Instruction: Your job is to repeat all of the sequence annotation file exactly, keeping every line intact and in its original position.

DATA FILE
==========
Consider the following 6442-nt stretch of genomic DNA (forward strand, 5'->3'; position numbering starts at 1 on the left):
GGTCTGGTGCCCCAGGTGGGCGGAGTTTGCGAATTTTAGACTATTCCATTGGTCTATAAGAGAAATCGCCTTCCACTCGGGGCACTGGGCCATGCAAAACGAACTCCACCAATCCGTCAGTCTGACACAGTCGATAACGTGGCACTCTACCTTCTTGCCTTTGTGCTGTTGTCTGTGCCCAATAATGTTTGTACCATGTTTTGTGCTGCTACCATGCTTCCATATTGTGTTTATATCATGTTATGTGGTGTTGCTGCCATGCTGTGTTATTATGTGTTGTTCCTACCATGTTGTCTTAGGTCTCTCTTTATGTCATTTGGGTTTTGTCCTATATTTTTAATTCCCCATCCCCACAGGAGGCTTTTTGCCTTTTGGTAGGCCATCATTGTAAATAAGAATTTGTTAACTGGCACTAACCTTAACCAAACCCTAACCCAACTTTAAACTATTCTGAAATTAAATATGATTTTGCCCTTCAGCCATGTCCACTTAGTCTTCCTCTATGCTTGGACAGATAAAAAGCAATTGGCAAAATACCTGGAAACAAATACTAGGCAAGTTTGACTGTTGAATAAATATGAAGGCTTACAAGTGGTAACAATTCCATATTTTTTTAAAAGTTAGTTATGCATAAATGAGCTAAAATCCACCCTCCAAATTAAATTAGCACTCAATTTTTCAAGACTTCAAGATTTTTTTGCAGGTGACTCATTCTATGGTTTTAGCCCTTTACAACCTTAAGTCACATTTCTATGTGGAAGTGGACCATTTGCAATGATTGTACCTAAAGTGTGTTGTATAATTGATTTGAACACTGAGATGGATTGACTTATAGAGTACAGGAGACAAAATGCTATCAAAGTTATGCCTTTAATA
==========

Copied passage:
Consider the following 6442-nt stretch of genomic DNA (forward strand, 5'->3'; position numbering starts at 1 on the left):
GGTCTGGTGCCCCAGGTGGGCGGAGTTTGCGAATTTTAGACTATTCCATTGGTCTATAAGAGAAATCGCCTTCCACTCGGGGCACTGGGCCATGCAAAACGAACTCCACCAATCCGTCAGTCTGACACAGTCGATAACGTGGCACTCTACCTTCTTGCCTTTGTGCTGTTGTCTGTGCCCAATAATGTTTGTACCATGTTTTGTGCTGCTACCATGCTTCCATATTGTGTTTATATCATGTTATGTGGTGTTGCTGCCATGCTGTGTTATTATGTGTTGTTCCTACCATGTTGTCTTAGGTCTCTCTTTATGTCATTTGGGTTTTGTCCTATATTTTTAATTCCCCATCCCCACAGGAGGCTTTTTGCCTTTTGGTAGGCCATCATTGTAAATAAGAATTTGTTAACTGGCACTAACCTTAACCAAACCCTAACCCAACTTTAAACTATTCTGAAATTAAATATGATTTTGCCCTTCAGCCATGTCCACTTAGTCTTCCTCTATGCTTGGACAGATAAAAAGCAATTGGCAAAATACCTGGAAACAAATACTAGGCAAGTTTGACTGTTGAATAAATATGAAGGCTTACAAGTGGTAACAATTCCATATTTTTTTAAAAGTTAGTTATGCATAAATGAGCTAAAATCCACCCTCCAAATTAAATTAGCACTCAATTTTTCAAGACTTCAAGATTTTTTTGCAGGTGACTCATTCTATGGTTTTAGCCCTTTACAACCTTAAGTCACATTTCTATGTGGAAGTGGACCATTTGCAATGATTGTACCTAAAGTGTGTTGTATAATTGATTTGAACACTGAGATGGATTGACTTATAGAGTACAGGAGACAAAATGCTATCAAAGTTATGCCTTTAATA